October 10, 2018

Workforce Weekly

  • 2018 Opportunity Awards Nominations Due Today, October 10
  • CUF Policy Brief Finds Too Few New Yorkers Earning High School Equivalency Diplomas
  • Photos + Resources from NYCETC Conference
  • Congratulations to Members and Partners Recognized as 2018 Nonprofit Power 50
  • UpGlo Op-Ed on Negative Economic Impact of Trump Decision to Cut Refugee Numbers
  • In the News: Stories & Reports for the Workforce Community
  • Job Openings Within Our Community + Programs and Events
Nominate Your Organization, Participants and Partners for 2018 Opportunity Awards
Submissions due today, October 10

To showcase the achievements and missions of our member organizations, NYCETC annually presents Opportunity Awards to leading organizations, employers and individuals within our community that demonstrate innovation and exemplify best practices.

Nominations are due October 10. We encourage all members to nominate deserving recipients in the following categories:

Program Participant Awards
Outstanding Employer Award
Workforce Program Innovation Award
Program Serving Special Populations Award
Bonnie Potter Award for Frontline Staff
Bonnie Potter Award for Supervisory Staff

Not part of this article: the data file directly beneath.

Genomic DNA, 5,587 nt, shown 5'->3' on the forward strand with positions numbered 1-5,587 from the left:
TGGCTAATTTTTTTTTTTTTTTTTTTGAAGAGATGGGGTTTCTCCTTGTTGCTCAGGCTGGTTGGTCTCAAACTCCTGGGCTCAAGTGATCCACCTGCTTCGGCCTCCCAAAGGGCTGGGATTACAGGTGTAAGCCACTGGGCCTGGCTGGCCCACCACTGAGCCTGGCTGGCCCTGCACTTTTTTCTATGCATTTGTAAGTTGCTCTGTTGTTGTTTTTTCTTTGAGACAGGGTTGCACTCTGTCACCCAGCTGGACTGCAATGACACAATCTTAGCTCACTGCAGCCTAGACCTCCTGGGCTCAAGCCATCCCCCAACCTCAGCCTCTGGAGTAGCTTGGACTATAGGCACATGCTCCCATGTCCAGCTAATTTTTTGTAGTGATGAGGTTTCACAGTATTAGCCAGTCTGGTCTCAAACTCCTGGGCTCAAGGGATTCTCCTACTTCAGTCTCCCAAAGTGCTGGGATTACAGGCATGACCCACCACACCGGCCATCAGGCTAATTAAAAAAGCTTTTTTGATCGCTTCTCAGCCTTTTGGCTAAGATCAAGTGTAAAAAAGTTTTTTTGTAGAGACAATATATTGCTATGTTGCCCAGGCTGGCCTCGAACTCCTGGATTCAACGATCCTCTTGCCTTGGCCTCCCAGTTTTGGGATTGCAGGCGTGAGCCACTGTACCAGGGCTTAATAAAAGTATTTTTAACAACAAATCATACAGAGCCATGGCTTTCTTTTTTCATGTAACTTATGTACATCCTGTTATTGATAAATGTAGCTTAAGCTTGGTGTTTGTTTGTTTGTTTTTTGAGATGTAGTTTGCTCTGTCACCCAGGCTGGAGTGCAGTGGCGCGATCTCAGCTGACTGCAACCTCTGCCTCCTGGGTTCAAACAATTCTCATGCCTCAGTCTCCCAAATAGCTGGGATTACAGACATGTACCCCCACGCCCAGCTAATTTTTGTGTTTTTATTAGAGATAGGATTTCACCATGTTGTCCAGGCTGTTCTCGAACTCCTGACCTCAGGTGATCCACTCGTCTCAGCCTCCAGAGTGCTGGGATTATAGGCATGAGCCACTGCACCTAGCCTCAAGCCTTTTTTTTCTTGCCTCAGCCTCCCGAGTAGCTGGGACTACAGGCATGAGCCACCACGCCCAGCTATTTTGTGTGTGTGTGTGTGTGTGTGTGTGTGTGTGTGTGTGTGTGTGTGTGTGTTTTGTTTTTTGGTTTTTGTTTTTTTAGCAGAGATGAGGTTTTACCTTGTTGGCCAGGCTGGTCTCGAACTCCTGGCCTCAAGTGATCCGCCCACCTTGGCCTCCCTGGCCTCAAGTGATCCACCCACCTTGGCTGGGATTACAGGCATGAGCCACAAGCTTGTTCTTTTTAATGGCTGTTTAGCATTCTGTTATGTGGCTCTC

Sponsorship + Registration Open for Awards Gala
Wednesday, November 14
Join the NYC Employment & Training Coalition, including community leaders, advocates, program participants, family, and friends for a night that celebrates the incredible impact achieved by the workforce field and honors the the significant successes of this year’s award winners. 
NYCETC 2018 Awards Gala
WeWork 500 7th Avenue
6:30 pm
Wednesday, November 14

Visit the NYCETC Awards Gala website to become a sponsor or purchase tickets.

CUF Policy Brief Finds Too Few New Yorkers Earning High School Equivalency Diplomas

Red states are where the annual issuance of new high school equivalency diplomas has fallen by more than 50 percent between 2012 and 2016. Orange depicts drops greater than 20 percent. Yellow states dropped less than 20 percent.
Earning a high school equivalency can open the door to better jobs, skills-building programs, and a postsecondary education for the nearly 1.5 million New Yorkers without a high school diploma. But the number of New Yorkers earning a high school equivalency (HSE) is just half what it was in 2010, and overall trends are cause for concern.

These are the findings of a new policy brief by The Center for an Urban Future (CUF) Out of Reach: Too Few New Yorkers are Earning a High School Equivalency Diploma - in which author Tom Hilliard finds that despite a slow increase in  New Yorkers taking and passing the HSE exam over the past two years, overall trends since 2010 continue to be dire. Nearly 20,000 fewer New Yorkers took the HSE exam in 2017 (28,387) than in 2010 (47,187).